A post shared by Blk Prime Boxing (@blkprimeboxing)

Before Crawford’s acquisition, BLK Prime aired glorified club shows. Despite $5 million in annual revenue according to ZoomInfo figures, BLK Prime guaranteed Crawford $10 million, the fighter said.

That side deal “blindsided” Spence and PBC staff, according to two sources familiar with the negotiations. “No one saw this coming,” said a source.

The PBC expected the fight to be finalized and had no idea Crawford was “actually working on a side deal,” the source added.

Insider reached out to representatives for Crawford on Thursday, but did not hear back.

Crawford and Spence feuded on social media

Errol Spence Jr.

Errol Spence Jr.

Photo by Getty Images



Crawford said in an Instagram Live video this week that representatives of two unnamed hedge funds wanted to pay him $25 million and Spence $25 million as guarantees for the superfight.

Crawford said he presented this offer to Spence, who reportedly asked about “the backend,” meaning the money that could come in if the fight proves successful at the box office — something that isn’t known until after it’s over. of the series.

Insider confirmed this mystery offer with two sources close to the negotiations, who said it was rejected because it was from unknown sources, with no indication of how the fighters would be compensated if pay-per-view sales were significant.

A source, who was also close to the Mayweather and Pacquiao negotiations, said that Pacquiao’s representative at the time, Bob Arum, laughed off a flat offer of $42 million. According to this source, the Top Rank boss knew how big the payoff would be on the backend.

Pacquiao went on to leave the ring $72 million to $76 million richer and received an even bigger check later when the pay-per-view taped to show a record 4.6 million US households bought the event.

Haymon didn’t believe Spence or Crawford should cover the $25 million, the source said.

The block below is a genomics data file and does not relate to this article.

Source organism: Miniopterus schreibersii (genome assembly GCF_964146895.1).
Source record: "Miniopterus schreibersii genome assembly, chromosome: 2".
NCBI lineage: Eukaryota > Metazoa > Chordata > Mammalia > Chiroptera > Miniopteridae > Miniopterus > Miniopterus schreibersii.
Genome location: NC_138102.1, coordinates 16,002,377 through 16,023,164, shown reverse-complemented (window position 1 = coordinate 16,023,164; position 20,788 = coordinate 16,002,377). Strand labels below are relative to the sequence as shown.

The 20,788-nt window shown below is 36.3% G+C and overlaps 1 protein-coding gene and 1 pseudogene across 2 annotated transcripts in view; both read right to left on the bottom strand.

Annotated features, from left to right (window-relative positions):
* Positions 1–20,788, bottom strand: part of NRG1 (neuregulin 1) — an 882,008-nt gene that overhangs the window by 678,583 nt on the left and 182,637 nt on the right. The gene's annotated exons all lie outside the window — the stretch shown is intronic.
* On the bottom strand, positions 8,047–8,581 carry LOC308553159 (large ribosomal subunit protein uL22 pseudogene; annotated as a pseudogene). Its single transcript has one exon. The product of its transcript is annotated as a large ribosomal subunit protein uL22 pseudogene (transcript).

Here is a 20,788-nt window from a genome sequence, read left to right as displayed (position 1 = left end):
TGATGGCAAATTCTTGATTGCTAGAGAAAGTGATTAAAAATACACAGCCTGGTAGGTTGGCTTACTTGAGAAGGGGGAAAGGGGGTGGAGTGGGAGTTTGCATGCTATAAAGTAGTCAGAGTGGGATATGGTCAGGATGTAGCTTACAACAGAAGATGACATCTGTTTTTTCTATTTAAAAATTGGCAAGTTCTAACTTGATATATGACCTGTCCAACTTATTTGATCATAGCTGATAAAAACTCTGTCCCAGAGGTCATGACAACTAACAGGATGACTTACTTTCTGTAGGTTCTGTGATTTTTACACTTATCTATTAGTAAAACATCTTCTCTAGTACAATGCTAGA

A third source with knowledge of the pay-per-view business pointed to Jake Paul’s recent eight-round victory over Anderson Silva, which topped 300,000 pay-per-view sales on Showtime.

While that figure makes sense in today’s tough pay-per-view market, it doesn’t touch boxing greats Saul ‘Canelo’ Alvarez or Deontay Wilder, the American heavyweight who fought a trilogy with Tyson Fury.

The difference between Jake Paul, and Spence-Crawford or Wilder-Fury, is that the latter two bouts represent significant athletic competitiveness, with athletes at – or near – the peak of their boxing powers, this source said.

If a Spence-Crawford fight mirrors the popularity of the Wilder-Fury trilogy, then, at $89.99, it could have brought in about $67.5 million — more than the alleged combined fees offered by the mysterious hedge funds.

The backend, for Spence’s team and the PBC, was always going to be important, according to a source close to the negotiation, as they always expected it to become a big, mainstream sporting event.

Spence reacted to Crawford’s Instagram Live video

“Why does it take you two weeks to say something?” Spence said in a tweet in Crawford this week.

The three-belt welterweight champion said Crawford claimed “his concerns about transparency in the revenue and expenses for the fight was the big issue that killed the negotiations.